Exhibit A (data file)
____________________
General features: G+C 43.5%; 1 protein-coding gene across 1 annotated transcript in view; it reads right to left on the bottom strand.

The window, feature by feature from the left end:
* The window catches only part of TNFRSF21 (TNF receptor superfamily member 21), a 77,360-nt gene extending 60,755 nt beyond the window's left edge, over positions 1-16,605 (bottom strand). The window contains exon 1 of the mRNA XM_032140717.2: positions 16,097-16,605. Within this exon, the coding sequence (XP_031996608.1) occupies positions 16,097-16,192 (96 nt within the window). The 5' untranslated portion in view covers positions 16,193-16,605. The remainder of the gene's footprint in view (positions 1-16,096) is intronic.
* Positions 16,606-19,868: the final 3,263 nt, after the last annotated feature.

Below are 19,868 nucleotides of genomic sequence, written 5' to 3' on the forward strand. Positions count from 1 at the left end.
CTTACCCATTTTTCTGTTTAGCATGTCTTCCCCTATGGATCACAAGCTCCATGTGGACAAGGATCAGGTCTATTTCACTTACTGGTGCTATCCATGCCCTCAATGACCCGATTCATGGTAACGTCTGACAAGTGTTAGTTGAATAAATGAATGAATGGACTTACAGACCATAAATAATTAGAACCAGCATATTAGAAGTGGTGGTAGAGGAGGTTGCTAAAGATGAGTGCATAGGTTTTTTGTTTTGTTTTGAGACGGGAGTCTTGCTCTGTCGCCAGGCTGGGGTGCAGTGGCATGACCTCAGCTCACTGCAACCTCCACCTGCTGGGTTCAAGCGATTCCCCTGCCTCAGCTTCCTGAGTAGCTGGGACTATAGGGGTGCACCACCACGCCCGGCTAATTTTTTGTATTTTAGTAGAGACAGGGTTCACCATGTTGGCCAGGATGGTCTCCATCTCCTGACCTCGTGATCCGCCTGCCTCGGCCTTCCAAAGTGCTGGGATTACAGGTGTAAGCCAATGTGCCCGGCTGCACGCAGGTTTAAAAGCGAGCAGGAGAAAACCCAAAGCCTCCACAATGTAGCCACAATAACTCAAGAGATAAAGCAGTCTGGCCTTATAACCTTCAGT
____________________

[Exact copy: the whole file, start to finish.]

General features: G+C 43.5%; 1 protein-coding gene across 1 annotated transcript in view; it reads right to left on the bottom strand.

The window, feature by feature from the left end:
* The window catches only part of TNFRSF21 (TNF receptor superfamily member 21), a 77,360-nt gene extending 60,755 nt beyond the window's left edge, over positions 1-16,605 (bottom strand). The window contains exon 1 of the mRNA XM_032140717.2: positions 16,097-16,605. Within this exon, the coding sequence (XP_031996608.1) occupies positions 16,097-16,192 (96 nt within the window). The 5' untranslated portion in view covers positions 16,193-16,605. The remainder of the gene's footprint in view (positions 1-16,096) is intronic.
* Positions 16,606-19,868: the final 3,263 nt, after the last annotated feature.

Below are 19,868 nucleotides of genomic sequence, written 5' to 3' on the forward strand. Positions count from 1 at the left end.
CTTACCCATTTTTCTGTTTAGCATGTCTTCCCCTATGGATCACAAGCTCCATGTGGACAAGGATCAGGTCTATTTCACTTACTGGTGCTATCCATGCCCTCAATGACCCGATTCATGGTAACGTCTGACAAGTGTTAGTTGAATAAATGAATGAATGGACTTACAGACCATAAATAATTAGAACCAGCATATTAGAAGTGGTGGTAGAGGAGGTTGCTAAAGATGAGTGCATAGGTTTTTTGTTTTGTTTTGAGACGGGAGTCTTGCTCTGTCGCCAGGCTGGGGTGCAGTGGCATGACCTCAGCTCACTGCAACCTCCACCTGCTGGGTTCAAGCGATTCCCCTGCCTCAGCTTCCTGAGTAGCTGGGACTATAGGGGTGCACCACCACGCCCGGCTAATTTTTTGTATTTTAGTAGAGACAGGGTTCACCATGTTGGCCAGGATGGTCTCCATCTCCTGACCTCGTGATCCGCCTGCCTCGGCCTTCCAAAGTGCTGGGATTACAGGTGTAAGCCAATGTGCCCGGCTGCACGCAGGTTTAAAAGCGAGCAGGAGAAAACCCAAAGCCTCCACAATGTAGCCACAATAACTCAAGAGATAAAGCAGTCTGGCCTTATAACCTTCAGT